Let’s Keep Our National Parks Affordable and Accessible

By on November 6, 2017

I just returned from a fly fishing trip to Yellowstone National Park.  I have been visiting Yellowstone annually almost every year since 1991.  It is a wonderful place – perhaps the most unique place in America.  The ability to see natural wonders in combination with lots of wildlife is remarkable.  The rivers and fishing are terrific.

National Park Crowds

However, this trip, more than any time in the past, was made stressful by the numbers of people in the park.  I was there in late October, which is far less crowded than the summer months.  It was my expectation of not competing with others for fishing space in the park that created my stress.

The 59 national parks are certainly parks for all people.  I have always been against limitation of access to the national parks.  Some would limit access in the name of ecological conservation.  I grasp that position, but believe we can achieve these needs without limiting access.

Having said this, pressure on the national parks is increasing.  Approximately 331 million people visited the National Parks in 2016, compared to 286 million in 2000.  More specifically, Yellowstone’s attendance has grown 50% from 2000 to 2016.  No wonder I think there are more people in the park, regardless of time of year.

Proposed Increase in Entrance Fees

The federal government is considering doubling the entrance fees to $70 per car for certain National Parks during peak times of the year.  The idea is to use the additional revenue to improve park infrastructure.  While I support the concept of use fees (like fishing licenses), I think raising entrance fees to our national parks is bad strategy.

At Williams and Hall, we have watched the decline in use of the Boundary Waters and Quetico over the last decade.  Worse, the average age of visitors is increasing.  This means that younger people are not getting out into nature.  National parks act as a gateway to immersing kids in the grandeur of nature.  Because you can travel through national parks via cars and interact with rangers, the immersion is much easier than a trip into the Boundary Waters, or a backpacking adventure in Colorado.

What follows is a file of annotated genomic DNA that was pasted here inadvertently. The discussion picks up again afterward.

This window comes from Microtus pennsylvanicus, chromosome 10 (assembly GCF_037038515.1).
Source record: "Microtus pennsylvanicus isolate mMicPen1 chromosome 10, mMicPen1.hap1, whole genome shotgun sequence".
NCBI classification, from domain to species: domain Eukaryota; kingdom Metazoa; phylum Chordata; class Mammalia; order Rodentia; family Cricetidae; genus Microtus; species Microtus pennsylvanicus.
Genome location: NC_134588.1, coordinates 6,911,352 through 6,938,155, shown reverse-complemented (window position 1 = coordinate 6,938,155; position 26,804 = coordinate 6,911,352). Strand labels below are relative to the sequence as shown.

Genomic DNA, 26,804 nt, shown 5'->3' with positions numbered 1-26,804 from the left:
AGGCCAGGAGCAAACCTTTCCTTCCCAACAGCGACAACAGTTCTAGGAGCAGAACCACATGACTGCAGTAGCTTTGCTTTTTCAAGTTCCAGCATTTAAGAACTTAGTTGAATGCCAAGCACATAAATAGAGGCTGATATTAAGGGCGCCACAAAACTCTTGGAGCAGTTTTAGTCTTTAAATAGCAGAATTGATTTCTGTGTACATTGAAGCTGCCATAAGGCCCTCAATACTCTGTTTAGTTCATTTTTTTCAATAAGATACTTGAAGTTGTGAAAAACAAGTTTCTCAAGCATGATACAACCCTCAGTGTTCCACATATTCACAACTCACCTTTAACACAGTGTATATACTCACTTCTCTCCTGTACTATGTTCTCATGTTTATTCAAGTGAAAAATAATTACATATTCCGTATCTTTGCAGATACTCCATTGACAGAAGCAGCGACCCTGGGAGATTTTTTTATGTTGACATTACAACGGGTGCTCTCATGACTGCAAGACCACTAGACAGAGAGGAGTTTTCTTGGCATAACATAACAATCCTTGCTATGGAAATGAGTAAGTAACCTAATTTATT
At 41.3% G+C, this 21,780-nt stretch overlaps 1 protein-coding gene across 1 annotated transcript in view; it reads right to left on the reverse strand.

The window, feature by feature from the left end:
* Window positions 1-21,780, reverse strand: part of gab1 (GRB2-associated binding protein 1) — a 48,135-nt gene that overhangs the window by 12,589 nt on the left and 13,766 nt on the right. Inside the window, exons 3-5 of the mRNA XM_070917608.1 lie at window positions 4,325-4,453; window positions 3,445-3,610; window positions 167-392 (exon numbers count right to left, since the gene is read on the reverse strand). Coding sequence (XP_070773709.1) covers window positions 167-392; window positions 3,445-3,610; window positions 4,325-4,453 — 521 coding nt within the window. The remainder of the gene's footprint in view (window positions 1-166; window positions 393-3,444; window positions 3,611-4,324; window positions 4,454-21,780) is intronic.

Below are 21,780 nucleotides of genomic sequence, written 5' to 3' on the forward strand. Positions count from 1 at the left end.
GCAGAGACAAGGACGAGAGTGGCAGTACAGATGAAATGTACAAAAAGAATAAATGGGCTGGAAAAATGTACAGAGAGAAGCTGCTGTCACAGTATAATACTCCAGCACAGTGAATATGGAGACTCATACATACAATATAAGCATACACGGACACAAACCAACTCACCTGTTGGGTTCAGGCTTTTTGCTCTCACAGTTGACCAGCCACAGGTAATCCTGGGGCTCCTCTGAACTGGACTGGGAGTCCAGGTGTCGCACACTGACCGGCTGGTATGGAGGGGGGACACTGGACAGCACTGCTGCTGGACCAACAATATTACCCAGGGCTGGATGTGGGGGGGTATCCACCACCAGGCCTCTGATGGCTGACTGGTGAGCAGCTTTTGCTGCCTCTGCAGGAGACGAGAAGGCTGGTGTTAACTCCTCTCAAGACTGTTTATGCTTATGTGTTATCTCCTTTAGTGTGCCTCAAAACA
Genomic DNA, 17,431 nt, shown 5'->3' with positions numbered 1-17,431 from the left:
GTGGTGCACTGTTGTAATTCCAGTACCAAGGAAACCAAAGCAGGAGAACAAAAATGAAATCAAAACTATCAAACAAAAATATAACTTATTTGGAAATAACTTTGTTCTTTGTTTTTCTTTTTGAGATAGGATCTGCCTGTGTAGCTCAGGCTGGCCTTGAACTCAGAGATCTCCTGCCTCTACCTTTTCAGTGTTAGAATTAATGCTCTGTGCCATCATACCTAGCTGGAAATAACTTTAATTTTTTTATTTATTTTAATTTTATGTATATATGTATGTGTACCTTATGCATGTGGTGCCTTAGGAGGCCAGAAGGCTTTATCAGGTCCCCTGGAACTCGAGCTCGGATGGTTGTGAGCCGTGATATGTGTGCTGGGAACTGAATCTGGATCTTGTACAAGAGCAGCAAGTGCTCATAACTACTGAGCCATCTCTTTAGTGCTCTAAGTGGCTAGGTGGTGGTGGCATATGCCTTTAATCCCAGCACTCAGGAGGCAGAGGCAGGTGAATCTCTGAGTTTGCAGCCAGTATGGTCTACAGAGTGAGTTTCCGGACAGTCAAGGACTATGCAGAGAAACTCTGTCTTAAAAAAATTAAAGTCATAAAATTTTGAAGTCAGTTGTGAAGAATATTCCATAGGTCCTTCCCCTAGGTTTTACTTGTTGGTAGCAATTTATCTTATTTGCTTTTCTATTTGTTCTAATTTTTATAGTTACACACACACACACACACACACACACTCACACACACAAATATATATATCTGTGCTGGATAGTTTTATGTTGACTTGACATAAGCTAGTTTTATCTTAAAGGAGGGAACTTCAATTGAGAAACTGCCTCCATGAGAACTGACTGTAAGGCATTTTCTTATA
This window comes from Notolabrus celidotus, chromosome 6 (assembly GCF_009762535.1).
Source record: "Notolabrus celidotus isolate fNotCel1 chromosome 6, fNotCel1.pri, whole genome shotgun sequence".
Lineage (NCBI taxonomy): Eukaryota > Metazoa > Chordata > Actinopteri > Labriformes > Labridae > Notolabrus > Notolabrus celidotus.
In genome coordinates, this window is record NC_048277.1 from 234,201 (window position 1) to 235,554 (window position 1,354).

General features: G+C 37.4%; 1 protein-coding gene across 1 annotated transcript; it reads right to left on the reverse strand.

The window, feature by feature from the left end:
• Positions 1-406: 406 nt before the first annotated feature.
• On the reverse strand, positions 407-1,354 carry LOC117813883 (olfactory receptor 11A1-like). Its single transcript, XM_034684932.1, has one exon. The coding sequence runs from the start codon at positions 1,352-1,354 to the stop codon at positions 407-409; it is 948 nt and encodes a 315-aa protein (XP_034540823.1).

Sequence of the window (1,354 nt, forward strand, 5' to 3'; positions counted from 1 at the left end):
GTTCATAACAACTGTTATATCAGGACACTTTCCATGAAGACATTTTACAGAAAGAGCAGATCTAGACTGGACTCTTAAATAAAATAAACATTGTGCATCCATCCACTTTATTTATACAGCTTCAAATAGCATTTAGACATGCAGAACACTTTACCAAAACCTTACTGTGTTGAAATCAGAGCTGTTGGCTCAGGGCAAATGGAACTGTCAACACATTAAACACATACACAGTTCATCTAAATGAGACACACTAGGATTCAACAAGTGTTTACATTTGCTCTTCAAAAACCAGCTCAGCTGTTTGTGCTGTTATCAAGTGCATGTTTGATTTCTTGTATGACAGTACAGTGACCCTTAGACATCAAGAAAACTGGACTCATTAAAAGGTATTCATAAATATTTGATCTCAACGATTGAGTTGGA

Why does this matter? 

  • National parks offer the chance to learn respect for and understanding of the natural world that we live in. This leads to better protection of our limited natural resources.
  • Studies show that spending time in the outdoors has a vast range of health benefits, including increasing your immune system.
  • Spending time in the outdoors boosts your creativity.
  • National Parks are low-tech environments, many with spotty cell coverage, which allows a little downtime from texts, calls and emails.
  • Many national parks are loaded with history lessons.
  • National Parks are common shared heritage of all Americans.
  • National parks offer a chance for family time.

Immersion in Nature

Perhaps most importantly, a visit to a national park may spur a future trip with deeper immersion into the wilderness.  Being in wilderness is one of the best ways to learn about yourself and to develop yourself – to develop your values and perspectives – and to see how you react to stress and challenge.  It can also remind you of how beautiful our world is, and how important it is to protect it.

In the end, I want to have Yellowstone to myself when I visit.  This is selfish, and not in our world’s best interest.  Let’s keep access to our national parks, indeed our national treasures, affordable for all.

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